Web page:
Note: This post represents the synthesis of the thoughts, procedures and experiences of others as represented in the articles read in advance (see previous posts) and the discussion among the students and instructor during the Advanced Analytic Techniques class at Mercyhurst University in October 2015 regarding Bayesian Analysis as an Analytic Technique specifically. This technique was evaluated based on its overall validity, simplicity, flexibility and its ability to effectively use unstructured data.

Description:

Bayesian Analysis is an statistical analytic method based on a mathematical theorem used to determine the probability of an event. The core of Bayesian Analysis is the use of updated knowledge as the analyst learns more information. As evidence is gathered, the more nuanced the estimate will get. As the process goes along, a higher accuracy of a probabilistic prediction will be produced.

Strengths:

- Method gives a quantitative result to analysis.
- By applying Bayes an analyst evaluates/weighs the new evidence and finds a revised probability by considering the previous one(s).
- Method is a very structured technique that is easily replicated.
- Method can provide a numerical value for words of estimative probability.
- Method prevents vividness and recentness biases.

Weaknesses:

- Can be manipulated by cognitive biases because it relies on subjective thinking.
- Since this method requires the analysts to convert living events into the numbers, it may require some expertise/background to some extent in order to get meaningful results. However, this may not be called as the weakness, rather it could be a challenge for analysts.
- The math can scare people away from learning this technique.
- Decision-makers at a tactical level may not understand this technique.
- There is a time factor which can limit the practicality of using Bayes in some situations.
- It is very hard to determine the importance of a piece of evidence before something happens.

How-To:

While there are many different applications of Bayes, the basic formula is A=BxC or “the probability of an underlying cause (hypothesis) equals its previous probability multiplied by the probability of the observed event was caused by that hypothesis.” Since the exact probabilities are impossible to evaluate, estimated probabilities can be generated by using historical evidence or expert opinion to answer those complex questions.

The Bayesian formula is as follows:

Personal Application of Technique:

This methodology was applied through a scenario similar to the board game “Battleship.” In the scenario, which can be found in the “Bayesian Battleship” Powerpoint below, the class was an analyst for the Air Force in direct communication with a fighter pilot who is approaching a naval battle what has been divided into two sectors, the Lower-Right Quadrant (LRQ, 25 total squares, 25 empty), and the Rest of Board (RoB, 75 total squares, 51 empty). The analyst’s mission was to destroy the enemy submarine; however, we do not know where the enemy submarine is.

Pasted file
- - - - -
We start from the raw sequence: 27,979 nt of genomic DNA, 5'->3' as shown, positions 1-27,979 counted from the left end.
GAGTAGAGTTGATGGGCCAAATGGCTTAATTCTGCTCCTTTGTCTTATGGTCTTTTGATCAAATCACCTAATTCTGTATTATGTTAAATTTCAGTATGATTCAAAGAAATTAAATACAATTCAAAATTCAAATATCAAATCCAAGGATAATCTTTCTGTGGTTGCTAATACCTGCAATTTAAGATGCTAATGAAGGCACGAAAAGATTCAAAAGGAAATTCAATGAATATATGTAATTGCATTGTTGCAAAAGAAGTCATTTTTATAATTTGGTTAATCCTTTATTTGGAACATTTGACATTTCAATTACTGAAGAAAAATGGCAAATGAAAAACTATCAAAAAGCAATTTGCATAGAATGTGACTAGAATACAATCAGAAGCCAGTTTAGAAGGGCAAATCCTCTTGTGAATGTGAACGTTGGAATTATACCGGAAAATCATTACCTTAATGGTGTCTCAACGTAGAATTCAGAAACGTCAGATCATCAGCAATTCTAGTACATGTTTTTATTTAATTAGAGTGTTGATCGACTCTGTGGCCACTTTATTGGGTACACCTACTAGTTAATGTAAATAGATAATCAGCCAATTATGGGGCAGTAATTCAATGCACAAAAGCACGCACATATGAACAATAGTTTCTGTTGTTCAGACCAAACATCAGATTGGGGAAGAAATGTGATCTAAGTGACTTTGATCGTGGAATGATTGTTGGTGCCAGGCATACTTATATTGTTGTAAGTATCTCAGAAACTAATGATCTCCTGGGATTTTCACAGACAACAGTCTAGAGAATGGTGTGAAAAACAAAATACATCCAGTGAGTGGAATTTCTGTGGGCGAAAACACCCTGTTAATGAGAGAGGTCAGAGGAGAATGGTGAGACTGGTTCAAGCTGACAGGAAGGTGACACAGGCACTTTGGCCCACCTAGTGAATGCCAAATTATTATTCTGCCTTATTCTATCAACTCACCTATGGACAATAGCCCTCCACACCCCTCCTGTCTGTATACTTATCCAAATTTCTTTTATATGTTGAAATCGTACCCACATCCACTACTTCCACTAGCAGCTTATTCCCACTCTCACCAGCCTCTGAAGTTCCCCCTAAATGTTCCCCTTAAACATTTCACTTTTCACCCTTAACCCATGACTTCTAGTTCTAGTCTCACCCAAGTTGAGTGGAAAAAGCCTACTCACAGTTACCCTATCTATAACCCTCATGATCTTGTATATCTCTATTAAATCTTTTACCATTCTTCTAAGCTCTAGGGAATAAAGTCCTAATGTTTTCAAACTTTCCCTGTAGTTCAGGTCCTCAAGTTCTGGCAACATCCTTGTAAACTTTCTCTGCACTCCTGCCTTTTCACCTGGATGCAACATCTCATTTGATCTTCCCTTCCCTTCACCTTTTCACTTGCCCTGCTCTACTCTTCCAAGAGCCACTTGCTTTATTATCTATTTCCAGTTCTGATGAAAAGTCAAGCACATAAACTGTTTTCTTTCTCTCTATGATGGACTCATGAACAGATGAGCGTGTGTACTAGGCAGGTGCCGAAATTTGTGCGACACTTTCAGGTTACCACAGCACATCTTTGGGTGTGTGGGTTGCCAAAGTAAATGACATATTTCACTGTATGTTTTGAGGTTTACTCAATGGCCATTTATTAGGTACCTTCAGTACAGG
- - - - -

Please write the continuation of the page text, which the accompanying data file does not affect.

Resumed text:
The problem was broken up into four parts representing added information to take into account. The first part is determining the probability that the enemy submarine is in the LRQ based on information that there is a 50-50 chance his sub is in either. The second part builds on the first, adding that the enemy submarine is about to fire on one of the allied ships, but the enemy submarine must be in a certain firing position (perpendicular to and centered on the enemy ship) which decreases the overall available locations of the enemy submarine.

The third part introduces the presence of an allied stealth submarine on the board, but we do not know where the allied submarine is, and it does not have any communications capabilities. Based on a recent sighting, there is a 90% chance that the allied submarine is in the LRQ. The problem is to find what is the probability that the allied submarine in the LRQ.

Finally, in the fourth part the pilot has an emergency where his missiles lock up and his aircraft is going down. Therefore, we must determine to which sector the pilot should set his autopilot, taking into account the main goal of destroying the enemy submarine and not hitting the allied submarine. The greatest likelihood is that the aircraft will hit the water and not hit either of the ships. The results are that in the LRQ, the aircraft has probabilities of 9.4% to hit the enemy submarine, 13% to hit the allied submarine, and 77.6% to hit the water. In the RoB sector, the aircraft has probabilities of 8.7% to hit the enemy submarine, 0.34% to hit the allied submarine, and 91% to hit the water. Based on these probabilities, the pilot should set his autopilot to the RoB sector because there is a significantly lower probability of hitting the allied submarine while only a slightly lower probability of hitting the enemy submarine. In either sector, the greatest probability is that the aircraft will hit the water.

For additional information:

Bayes Theorem and Intelligence
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